# The Simplex Method – Linear Programming

The simplex method is a general procedure for solving linear programming problems. This method is remarkably efficient, and it is capable of solving very large problems, involving several hundred or even several thousand variables and constraints, using computers. While a computer code is always used to solve linear programs, it is important to learn how the method works.

We will use a modification of the chemical production problem as a vehicle for discussion. Because we can represent the problem in graphic form and because we already know the optimal solution, we can readily see what is happening at each stage of the algorithm. We will simplify the problem slightly by eliminating the demand constraints. Recall that for the stated problem, these constraints were not effective in dictating the optimal solution anyway. Eliminating them allows a simpler, more direct explanation of the procedure.

Formulation:

The problem is one of allocating time on machines A and B to the two products, chemical X and chemical Y, in such a way that contribution to profit and overhead would be maximized. The time requirements of the two machines for each product were given and the total available time on the two machines was limited. Therefore, the resulting modified linear optimization model is

Maximize Z = 60x + 50y

Subject

2x + 4y ≤ 80 (machine A)
3x + 2y ≤60 (machine B)
x ≥ 0 (minimum production for chemical X)
y ≥0 ( minimum production for chemical Y)

Graphic Solution

A Graph shows the constraints plotted on a graph and identifies the feasible solution space, abcd, and the previously determined optimal allocation of machine time at point c; that is x = 10 units and y=15 units. Recall also that the contribution for the optimal solution was \$1350.

When we have plotted the linear objective function for two values of total Z=\$900 and Z= \$1200. It is now rather obvious for this simple problem that if we substitute larger and larger values of Z in the objective function, lines parallel to the \$900 and \$1200 lines would result and a line through point c would define the combination of x and y with the maximum possible contribution within the feasible solution space. Figure then, provides us with a clear picture of the problem and the relationship among the various solutions of the objective function.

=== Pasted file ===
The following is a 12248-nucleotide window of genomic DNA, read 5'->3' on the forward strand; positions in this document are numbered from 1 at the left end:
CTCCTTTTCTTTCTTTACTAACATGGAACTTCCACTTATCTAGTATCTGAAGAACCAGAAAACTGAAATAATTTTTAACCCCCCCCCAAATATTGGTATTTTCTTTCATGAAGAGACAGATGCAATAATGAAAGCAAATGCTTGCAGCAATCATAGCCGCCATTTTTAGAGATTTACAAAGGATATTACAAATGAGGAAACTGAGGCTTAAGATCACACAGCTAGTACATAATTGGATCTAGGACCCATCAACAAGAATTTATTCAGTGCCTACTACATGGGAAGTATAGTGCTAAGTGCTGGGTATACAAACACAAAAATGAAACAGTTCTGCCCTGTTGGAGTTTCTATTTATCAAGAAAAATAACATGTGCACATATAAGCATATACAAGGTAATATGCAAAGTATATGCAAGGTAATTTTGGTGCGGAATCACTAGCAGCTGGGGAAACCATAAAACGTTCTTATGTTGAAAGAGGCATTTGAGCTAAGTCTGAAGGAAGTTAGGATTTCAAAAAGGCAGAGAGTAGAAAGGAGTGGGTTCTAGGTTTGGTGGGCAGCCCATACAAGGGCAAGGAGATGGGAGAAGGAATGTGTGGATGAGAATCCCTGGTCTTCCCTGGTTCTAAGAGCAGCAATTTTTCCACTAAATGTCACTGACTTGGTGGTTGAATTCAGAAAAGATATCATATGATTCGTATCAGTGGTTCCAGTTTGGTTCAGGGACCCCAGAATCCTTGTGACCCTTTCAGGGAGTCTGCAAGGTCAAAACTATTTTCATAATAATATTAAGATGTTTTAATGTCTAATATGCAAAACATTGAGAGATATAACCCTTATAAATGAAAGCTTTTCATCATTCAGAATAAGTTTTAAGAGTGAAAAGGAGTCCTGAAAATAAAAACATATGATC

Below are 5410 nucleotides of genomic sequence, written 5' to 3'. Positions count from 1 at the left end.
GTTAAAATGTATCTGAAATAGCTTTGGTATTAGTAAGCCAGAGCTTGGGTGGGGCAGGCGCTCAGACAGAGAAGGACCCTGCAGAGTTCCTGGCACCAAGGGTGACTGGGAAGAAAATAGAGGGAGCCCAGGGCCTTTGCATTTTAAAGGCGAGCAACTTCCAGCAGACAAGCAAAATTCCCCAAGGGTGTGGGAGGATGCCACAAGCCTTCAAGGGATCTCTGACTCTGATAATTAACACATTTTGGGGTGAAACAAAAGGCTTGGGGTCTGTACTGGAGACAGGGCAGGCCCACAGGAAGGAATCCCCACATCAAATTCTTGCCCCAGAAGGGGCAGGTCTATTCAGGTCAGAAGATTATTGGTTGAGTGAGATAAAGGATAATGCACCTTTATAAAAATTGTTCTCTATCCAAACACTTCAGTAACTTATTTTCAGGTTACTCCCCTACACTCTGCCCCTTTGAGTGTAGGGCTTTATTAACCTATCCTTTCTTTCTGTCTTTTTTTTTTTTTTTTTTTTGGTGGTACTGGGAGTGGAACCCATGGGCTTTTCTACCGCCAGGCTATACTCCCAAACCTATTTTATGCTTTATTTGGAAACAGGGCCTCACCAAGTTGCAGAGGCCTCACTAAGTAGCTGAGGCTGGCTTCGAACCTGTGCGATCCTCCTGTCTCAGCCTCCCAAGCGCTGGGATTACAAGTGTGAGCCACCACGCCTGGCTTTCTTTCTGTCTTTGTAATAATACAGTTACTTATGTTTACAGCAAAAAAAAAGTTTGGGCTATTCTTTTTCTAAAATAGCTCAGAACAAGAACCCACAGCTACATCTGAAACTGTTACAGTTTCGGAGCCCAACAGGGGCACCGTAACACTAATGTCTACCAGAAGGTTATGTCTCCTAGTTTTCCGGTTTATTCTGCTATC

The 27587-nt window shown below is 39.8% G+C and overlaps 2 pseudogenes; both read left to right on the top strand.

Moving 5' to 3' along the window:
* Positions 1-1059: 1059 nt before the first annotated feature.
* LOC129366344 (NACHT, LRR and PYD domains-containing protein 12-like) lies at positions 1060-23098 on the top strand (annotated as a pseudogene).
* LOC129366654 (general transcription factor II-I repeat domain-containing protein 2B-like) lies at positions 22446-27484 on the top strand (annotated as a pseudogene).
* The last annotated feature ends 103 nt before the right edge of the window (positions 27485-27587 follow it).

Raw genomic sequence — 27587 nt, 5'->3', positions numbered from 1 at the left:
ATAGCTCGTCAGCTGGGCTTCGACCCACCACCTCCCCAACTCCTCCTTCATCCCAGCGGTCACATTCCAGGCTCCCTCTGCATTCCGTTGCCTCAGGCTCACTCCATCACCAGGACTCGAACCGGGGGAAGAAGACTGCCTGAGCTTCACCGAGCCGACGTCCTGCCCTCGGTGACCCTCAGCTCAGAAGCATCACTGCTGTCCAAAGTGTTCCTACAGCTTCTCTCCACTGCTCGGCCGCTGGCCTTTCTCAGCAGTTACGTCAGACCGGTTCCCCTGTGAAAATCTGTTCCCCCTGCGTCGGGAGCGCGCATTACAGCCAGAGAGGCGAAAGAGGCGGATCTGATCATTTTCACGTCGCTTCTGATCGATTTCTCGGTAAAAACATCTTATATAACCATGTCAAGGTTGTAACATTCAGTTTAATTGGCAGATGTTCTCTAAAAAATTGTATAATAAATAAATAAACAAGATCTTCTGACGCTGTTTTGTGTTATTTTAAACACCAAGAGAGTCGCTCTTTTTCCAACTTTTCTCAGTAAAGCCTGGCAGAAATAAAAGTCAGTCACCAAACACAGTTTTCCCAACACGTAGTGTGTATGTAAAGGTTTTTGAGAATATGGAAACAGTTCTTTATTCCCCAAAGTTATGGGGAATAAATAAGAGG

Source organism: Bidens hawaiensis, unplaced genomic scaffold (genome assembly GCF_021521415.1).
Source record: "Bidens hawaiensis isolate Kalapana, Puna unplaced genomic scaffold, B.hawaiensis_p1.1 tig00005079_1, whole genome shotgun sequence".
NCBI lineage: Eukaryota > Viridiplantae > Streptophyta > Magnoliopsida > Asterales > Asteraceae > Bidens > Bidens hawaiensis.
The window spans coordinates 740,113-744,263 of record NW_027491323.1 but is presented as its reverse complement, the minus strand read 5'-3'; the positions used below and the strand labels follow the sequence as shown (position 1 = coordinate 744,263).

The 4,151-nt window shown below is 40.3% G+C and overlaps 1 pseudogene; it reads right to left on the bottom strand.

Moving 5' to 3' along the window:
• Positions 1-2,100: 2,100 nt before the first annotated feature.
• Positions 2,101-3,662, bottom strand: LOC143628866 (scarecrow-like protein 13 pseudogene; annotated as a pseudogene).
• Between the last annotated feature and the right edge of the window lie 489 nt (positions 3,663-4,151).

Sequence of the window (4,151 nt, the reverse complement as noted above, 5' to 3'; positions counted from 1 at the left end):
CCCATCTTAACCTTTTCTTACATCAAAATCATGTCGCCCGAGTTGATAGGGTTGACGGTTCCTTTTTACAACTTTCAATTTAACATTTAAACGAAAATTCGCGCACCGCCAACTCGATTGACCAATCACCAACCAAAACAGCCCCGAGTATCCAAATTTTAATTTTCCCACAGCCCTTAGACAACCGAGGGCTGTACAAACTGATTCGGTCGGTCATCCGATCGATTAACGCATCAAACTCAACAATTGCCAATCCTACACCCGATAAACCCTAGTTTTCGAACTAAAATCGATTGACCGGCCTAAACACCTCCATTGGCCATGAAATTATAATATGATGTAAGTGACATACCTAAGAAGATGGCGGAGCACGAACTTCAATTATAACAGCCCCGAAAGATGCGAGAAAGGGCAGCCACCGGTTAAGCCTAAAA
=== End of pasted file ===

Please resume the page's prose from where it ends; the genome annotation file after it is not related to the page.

Slack Variables:

First, we note the physical meaning of the constraints on the available time for machines A and B. For machine A, because chemical X requires 2 hours per unit and chemical Y requires 4 hours per unit and we are limited to a total of 80 hours, we write the inequality constraint:

2x + 4y ≤ 80 —————– (1)

For machine B, we write the inequality constraint:

3x + 2y ≤ 60 —————— (2)

These inequalities state that the use of machines A and B is less than or equal to 80 and 60 hours respectively; that is there could be idle machine time. To account for any slack available, we could convert Inequalities 1 and 2 into equations by defining slack variables to represent the possible idle time. Therefore,

2x + 4y + WA = 80 ———– (3)

3x + 2y + WB = 60 ———— (4)

Where WA is the idle time for machine A, and WB is the idle tome for machine B. We also require WA and WB to be nonnegative (WA, WB ≥0). The constraints plotted in a graph are then lines that indicate the full use of machine A when WA = 0 and of machine B when WB =0. Solutions that involve some idle time are permissible and would fall below one or both of the constraint lines, which would be within the solution apace abcd.

The effect of solutions involving slack (idle machine time) is easy to see through examples. Assume that the production schedule is 9 units of chemical X and 14 units of chemical Y. Because 2 hours per unit of chemical X and 4 hours per unit of chemical Y are required of machine A time and because machine A has a total of 80 hours available, we have from equation (3)

WA =80 – (2) (9) – (4) (14) = 80 – 74 = 6 hours

Thus, there are 74 productive hours, so the slack idle time for machine A is 6 hours.

Similarly, the idle time for machine B, from Equation (4) would be

WB = 60 – (3) (9) – (2) (14) = 60 – 55 = 5 hours

Now examine Figure and note the point x =9, y =14 falls inside the feasible solution space but not on any of the constraint lines. This type of solution is called non-basic solution.

With the slack variables now included in the formulation, the objective function is actually

Maximize Z = 60x + 50y + (0) WA + (0) WB

The zero coefficients for the slack variables are appropriate because they make no contribution to profit. The total contribution of the non-basic solution is

Z= (60) (9) + (50) (14) + (0) (6) = (0) (5)

= 540 + 700 + 0+ 0 = 1240

Let us return to Equation (3) and (4) with four unknown variables plus the objective function. Now, recall from simple algebra that we can solve equations simultaneously if they contain the same number of unknowns as there are equations. If we set any two of the four variables to zero, we can solve the two equations simultaneously to find the values of the other two variables. This is exactly what we will be doing in the following step by step procedure.